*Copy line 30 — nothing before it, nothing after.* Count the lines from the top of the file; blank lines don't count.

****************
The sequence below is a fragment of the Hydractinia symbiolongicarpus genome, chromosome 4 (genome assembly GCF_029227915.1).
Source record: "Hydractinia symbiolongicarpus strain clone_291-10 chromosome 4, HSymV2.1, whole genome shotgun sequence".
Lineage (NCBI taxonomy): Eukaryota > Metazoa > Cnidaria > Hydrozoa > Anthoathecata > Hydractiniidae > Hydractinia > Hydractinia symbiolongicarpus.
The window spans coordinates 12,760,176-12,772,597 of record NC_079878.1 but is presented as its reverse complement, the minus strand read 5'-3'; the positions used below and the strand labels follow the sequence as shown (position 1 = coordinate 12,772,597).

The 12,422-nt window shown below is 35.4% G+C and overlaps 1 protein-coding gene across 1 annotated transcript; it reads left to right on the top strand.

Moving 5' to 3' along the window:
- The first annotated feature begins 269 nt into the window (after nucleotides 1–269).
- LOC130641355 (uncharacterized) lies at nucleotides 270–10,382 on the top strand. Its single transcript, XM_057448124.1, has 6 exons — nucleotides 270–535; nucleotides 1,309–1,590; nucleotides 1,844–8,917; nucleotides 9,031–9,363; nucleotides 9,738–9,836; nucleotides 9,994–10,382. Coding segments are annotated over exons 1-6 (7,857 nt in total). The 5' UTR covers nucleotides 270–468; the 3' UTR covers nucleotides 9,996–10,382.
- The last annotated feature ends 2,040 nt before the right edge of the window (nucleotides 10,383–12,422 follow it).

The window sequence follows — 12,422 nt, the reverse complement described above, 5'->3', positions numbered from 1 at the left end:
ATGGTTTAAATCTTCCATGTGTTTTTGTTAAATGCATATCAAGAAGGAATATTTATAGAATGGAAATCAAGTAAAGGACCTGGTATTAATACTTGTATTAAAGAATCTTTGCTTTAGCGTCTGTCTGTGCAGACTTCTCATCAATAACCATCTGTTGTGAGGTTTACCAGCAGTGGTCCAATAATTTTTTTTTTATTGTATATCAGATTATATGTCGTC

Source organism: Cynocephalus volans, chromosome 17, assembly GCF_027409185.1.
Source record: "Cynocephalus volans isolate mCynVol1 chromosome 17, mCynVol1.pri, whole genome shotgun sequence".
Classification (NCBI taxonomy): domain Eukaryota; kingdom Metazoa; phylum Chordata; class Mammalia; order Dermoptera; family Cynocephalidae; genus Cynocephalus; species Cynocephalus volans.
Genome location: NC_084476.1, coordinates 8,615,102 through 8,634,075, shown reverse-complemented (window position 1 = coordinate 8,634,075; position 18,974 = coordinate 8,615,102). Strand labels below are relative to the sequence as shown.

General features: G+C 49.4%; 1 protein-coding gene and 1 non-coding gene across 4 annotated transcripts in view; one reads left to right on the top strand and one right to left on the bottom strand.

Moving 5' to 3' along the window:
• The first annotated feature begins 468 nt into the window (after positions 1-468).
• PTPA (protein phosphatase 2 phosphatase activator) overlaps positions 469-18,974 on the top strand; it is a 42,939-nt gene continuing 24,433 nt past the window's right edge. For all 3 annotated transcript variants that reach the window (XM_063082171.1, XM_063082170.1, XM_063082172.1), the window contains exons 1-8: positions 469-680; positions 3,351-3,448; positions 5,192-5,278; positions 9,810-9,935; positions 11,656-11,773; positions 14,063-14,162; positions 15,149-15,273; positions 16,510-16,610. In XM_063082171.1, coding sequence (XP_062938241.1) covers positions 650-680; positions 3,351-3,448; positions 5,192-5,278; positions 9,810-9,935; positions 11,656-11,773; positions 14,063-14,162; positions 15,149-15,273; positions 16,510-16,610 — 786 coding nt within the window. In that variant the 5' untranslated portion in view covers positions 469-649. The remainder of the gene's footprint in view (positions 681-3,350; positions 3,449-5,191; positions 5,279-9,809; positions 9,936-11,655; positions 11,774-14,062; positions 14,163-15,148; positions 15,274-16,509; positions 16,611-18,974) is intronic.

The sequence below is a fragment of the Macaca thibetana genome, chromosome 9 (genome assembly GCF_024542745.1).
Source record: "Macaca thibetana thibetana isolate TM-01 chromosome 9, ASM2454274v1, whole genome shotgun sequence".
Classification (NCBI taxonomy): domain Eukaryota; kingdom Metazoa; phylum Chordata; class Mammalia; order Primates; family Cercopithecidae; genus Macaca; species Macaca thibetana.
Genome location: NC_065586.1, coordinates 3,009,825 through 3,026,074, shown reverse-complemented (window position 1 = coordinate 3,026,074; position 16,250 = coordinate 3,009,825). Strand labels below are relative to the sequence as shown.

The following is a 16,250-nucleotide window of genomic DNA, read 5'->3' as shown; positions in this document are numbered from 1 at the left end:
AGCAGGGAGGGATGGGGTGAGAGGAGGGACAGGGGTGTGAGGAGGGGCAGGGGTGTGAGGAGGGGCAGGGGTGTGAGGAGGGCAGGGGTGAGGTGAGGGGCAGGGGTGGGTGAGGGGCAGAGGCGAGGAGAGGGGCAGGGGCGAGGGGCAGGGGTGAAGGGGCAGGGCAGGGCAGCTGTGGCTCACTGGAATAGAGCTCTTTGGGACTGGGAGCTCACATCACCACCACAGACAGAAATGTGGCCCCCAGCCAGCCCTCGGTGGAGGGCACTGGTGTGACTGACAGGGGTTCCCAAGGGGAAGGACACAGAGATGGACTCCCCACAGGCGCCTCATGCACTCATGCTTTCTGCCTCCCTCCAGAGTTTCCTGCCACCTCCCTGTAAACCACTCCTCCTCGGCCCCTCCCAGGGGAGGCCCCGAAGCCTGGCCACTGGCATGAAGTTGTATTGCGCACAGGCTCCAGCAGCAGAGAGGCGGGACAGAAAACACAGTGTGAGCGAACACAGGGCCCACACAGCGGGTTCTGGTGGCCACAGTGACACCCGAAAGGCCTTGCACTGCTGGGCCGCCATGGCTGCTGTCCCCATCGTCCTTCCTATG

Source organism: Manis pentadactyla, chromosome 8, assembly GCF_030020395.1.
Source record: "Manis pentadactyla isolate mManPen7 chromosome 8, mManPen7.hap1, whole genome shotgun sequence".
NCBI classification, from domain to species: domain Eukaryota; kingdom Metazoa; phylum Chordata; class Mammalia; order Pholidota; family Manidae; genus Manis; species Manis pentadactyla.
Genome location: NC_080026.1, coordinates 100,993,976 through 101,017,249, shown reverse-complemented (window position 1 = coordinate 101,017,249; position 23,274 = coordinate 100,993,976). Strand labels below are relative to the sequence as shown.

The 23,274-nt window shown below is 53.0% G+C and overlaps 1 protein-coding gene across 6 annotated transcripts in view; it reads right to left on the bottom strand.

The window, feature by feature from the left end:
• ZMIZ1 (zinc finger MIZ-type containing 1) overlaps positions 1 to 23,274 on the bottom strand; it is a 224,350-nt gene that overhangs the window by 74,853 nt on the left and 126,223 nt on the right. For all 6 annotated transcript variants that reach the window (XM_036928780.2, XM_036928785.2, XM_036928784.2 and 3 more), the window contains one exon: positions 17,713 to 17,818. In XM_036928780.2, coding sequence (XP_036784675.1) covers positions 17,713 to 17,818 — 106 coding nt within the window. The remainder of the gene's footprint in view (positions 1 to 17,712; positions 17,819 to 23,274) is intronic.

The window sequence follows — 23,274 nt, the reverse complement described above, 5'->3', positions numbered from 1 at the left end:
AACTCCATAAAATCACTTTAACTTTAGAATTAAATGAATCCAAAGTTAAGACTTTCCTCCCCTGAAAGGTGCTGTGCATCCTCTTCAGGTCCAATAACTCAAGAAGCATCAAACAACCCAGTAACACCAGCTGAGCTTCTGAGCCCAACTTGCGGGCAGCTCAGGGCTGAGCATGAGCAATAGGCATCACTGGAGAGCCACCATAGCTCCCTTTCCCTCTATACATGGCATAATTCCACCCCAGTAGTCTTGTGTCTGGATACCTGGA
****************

The 23,274-nt window shown below is 53.0% G+C and overlaps 1 protein-coding gene across 6 annotated transcripts in view; it reads right to left on the bottom strand.